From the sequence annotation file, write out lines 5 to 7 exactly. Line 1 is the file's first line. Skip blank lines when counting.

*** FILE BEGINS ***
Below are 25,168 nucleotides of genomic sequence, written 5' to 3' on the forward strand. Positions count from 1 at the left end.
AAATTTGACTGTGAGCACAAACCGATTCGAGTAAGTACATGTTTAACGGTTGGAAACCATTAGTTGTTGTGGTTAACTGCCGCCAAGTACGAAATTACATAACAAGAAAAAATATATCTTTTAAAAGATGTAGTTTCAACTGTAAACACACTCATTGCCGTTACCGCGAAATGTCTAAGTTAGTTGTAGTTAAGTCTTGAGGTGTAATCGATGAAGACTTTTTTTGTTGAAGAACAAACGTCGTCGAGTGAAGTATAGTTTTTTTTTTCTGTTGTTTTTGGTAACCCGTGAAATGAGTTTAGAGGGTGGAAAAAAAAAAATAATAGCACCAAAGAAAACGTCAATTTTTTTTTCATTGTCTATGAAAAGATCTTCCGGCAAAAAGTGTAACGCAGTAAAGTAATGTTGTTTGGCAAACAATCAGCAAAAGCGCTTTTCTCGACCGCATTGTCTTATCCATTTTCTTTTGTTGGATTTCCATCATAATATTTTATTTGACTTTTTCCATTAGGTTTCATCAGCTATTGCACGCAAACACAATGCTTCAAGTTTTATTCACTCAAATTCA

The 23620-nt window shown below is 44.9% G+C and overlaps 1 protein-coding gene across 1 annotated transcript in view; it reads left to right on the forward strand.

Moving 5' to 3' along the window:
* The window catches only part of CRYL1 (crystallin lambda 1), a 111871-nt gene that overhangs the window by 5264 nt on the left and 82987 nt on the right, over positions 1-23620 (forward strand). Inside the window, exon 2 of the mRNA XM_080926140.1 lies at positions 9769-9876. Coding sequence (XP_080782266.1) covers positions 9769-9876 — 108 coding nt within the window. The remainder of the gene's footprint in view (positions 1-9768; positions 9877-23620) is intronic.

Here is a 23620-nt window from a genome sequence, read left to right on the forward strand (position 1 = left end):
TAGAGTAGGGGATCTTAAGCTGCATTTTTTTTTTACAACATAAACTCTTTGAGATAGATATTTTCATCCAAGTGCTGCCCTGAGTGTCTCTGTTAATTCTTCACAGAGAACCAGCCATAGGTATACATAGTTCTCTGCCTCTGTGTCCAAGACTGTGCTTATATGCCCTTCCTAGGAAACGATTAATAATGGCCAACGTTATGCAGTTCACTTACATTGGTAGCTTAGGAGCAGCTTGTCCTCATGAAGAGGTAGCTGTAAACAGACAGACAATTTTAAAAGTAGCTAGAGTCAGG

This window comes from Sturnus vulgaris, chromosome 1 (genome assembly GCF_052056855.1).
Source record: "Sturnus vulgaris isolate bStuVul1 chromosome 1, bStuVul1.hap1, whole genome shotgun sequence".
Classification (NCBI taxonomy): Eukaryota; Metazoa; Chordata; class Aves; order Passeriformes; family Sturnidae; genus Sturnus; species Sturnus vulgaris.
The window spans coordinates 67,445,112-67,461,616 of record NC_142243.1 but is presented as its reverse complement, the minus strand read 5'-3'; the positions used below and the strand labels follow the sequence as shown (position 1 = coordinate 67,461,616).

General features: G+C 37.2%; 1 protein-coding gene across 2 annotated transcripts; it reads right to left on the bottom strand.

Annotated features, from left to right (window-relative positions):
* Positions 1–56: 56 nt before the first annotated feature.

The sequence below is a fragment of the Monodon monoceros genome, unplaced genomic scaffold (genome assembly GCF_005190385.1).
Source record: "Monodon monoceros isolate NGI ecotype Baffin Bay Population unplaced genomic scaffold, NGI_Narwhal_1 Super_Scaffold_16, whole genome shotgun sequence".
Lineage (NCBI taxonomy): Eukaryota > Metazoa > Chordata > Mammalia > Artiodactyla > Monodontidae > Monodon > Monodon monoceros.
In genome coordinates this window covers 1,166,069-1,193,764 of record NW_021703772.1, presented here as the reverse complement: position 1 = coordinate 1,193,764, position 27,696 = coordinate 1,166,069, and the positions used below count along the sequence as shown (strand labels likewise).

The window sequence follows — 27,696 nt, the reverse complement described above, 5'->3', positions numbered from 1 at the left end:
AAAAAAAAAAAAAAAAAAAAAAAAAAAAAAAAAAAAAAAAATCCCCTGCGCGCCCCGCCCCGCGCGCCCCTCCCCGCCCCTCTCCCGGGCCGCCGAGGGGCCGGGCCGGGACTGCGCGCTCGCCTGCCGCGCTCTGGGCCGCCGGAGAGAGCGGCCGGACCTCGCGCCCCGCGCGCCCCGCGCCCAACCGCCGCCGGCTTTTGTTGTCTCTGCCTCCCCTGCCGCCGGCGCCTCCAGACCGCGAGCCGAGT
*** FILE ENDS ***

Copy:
* The window catches only part of CRYL1 (crystallin lambda 1), a 111871-nt gene that overhangs the window by 5264 nt on the left and 82987 nt on the right, over positions 1-23620 (forward strand). Inside the window, exon 2 of the mRNA XM_080926140.1 lies at positions 9769-9876. Coding sequence (XP_080782266.1) covers positions 9769-9876 — 108 coding nt within the window. The remainder of the gene's footprint in view (positions 1-9768; positions 9877-23620) is intronic.

Here is a 23620-nt window from a genome sequence, read left to right on the forward strand (position 1 = left end):
TAGAGTAGGGGATCTTAAGCTGCATTTTTTTTTTACAACATAAACTCTTTGAGATAGATATTTTCATCCAAGTGCTGCCCTGAGTGTCTCTGTTAATTCTTCACAGAGAACCAGCCATAGGTATACATAGTTCTCTGCCTCTGTGTCCAAGACTGTGCTTATATGCCCTTCCTAGGAAACGATTAATAATGGCCAACGTTATGCAGTTCACTTACATTGGTAGCTTAGGAGCAGCTTGTCCTCATGAAGAGGTAGCTGTAAACAGACAGACAATTTTAAAAGTAGCTAGAGTCAGG